Hydrogen Bond Networks Near Supported Lipid Bilayers from Vibrational Sum Frequency Generation Experiments and Atomistic Simulations

24 April 2018, Version 2
This content is a preprint and has not undergone peer review at the time of posting.


We report vibrational sum frequency generation (SFG) spectra in which the C–H stretches of lipid alkyl tails in fully hydrogenated single- and dual-component supported lipid bilayers are detected along with the O–H stretching continuum above the bilayer. As the salt concentration is increased from ~10 μM to 0.1 M, the SFG intensities in the O–H stretching region decrease by a factor of 2, consistent with significant absorptive-dispersive mixing between χ(2) and χ(3) contributions to the SFG signal generation process from charged interfaces. A method for estimating the surface potential from the second-order spectral lineshapes (in the OH stretching region) is presented and discussed in the context of choosing truly zero-potential reference states. Aided by atomistic simulations, we find that the strength and orientation distribution of the hydrogen bonds over the purely zwitterionic bilayers are largely invariant between sub-micromolar and hundreds of millimolar concentrations. However, specific interactions between water molecules and lipid headgroups are observed upon replacing phosphocholine (PC) lipids with negatively charged phosphoglycerol (PG) lipids, which coincides with SFG signal intensity reductions in the 3100 cm-1 to 3200 cm-1 frequency region. The atomistic simulations show that this outcome is consistent with a small, albeit statistically significant, decrease in the number of water molecules adjacent to both the lipid phosphate and choline moieties per unit area, supporting the SFG observations. Ultimately, the ability to probe hydrogen-bond networks over lipid bilayers holds the promise of opening paths for understanding, controlling, and predicting specific and non-specific interactions between membranes and ions, small molecules, peptides, polycations, proteins, and coated and uncoated nanomaterials.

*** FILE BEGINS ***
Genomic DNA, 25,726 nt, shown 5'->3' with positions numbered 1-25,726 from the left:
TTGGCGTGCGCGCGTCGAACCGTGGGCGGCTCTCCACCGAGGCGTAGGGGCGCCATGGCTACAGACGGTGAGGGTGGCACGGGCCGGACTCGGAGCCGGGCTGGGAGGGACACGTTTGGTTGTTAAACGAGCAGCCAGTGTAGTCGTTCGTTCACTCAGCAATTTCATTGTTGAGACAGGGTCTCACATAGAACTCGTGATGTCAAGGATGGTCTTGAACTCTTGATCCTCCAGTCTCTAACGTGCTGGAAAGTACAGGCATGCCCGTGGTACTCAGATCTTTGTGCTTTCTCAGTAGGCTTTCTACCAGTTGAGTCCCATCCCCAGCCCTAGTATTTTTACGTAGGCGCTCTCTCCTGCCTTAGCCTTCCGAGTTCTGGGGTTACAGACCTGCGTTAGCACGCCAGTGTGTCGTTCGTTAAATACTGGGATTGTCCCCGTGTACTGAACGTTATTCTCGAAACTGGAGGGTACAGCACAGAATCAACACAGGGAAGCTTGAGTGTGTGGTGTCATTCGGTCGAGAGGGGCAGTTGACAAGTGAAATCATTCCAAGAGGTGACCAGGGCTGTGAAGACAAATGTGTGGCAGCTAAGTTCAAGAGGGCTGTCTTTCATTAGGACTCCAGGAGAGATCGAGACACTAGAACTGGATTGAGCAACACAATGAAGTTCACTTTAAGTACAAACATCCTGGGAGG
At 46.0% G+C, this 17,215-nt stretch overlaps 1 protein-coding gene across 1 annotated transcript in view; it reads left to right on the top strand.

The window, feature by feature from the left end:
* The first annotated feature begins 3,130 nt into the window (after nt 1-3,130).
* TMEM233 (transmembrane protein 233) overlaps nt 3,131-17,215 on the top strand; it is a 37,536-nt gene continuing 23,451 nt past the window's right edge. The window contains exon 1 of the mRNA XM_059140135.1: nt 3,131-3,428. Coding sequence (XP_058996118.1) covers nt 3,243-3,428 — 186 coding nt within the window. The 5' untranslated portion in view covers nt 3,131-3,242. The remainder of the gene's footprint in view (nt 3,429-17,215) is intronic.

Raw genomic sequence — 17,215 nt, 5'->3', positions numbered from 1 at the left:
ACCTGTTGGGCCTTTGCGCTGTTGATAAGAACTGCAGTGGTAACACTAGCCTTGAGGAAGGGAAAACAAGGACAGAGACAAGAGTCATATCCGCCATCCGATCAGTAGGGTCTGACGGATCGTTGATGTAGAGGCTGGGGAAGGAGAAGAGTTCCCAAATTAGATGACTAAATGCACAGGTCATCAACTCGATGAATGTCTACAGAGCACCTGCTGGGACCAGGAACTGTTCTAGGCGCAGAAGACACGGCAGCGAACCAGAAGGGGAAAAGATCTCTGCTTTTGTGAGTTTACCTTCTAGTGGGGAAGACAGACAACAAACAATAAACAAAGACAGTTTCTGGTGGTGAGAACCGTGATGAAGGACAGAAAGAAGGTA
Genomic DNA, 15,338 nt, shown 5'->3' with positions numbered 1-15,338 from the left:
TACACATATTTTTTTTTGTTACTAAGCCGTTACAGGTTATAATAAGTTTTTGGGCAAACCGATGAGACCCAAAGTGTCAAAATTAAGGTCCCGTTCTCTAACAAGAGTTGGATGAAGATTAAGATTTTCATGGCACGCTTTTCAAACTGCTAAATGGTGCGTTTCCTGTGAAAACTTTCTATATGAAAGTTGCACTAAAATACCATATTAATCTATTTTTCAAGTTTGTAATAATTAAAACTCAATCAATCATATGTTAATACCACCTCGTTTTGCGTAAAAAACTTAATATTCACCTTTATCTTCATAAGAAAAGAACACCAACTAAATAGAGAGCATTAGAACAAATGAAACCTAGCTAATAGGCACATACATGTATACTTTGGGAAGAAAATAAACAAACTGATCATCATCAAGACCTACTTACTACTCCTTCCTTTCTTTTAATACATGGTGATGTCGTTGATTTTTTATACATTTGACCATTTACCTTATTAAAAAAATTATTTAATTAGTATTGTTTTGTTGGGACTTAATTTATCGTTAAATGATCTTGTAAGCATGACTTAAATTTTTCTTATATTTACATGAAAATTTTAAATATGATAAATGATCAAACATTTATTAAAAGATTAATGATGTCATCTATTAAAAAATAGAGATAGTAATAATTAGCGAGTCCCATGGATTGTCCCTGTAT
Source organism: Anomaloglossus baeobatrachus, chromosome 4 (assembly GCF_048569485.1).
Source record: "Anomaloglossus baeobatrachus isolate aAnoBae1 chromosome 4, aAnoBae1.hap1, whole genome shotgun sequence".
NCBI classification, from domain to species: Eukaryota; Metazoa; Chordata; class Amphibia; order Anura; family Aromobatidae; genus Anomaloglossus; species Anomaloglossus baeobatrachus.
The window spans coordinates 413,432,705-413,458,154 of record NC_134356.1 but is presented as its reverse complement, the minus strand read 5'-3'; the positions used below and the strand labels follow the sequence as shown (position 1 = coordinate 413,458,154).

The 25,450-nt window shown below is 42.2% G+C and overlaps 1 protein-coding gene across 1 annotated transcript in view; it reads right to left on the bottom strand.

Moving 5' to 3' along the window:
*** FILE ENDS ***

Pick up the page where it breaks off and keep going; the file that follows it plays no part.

lipid bilayers
interfacial potential


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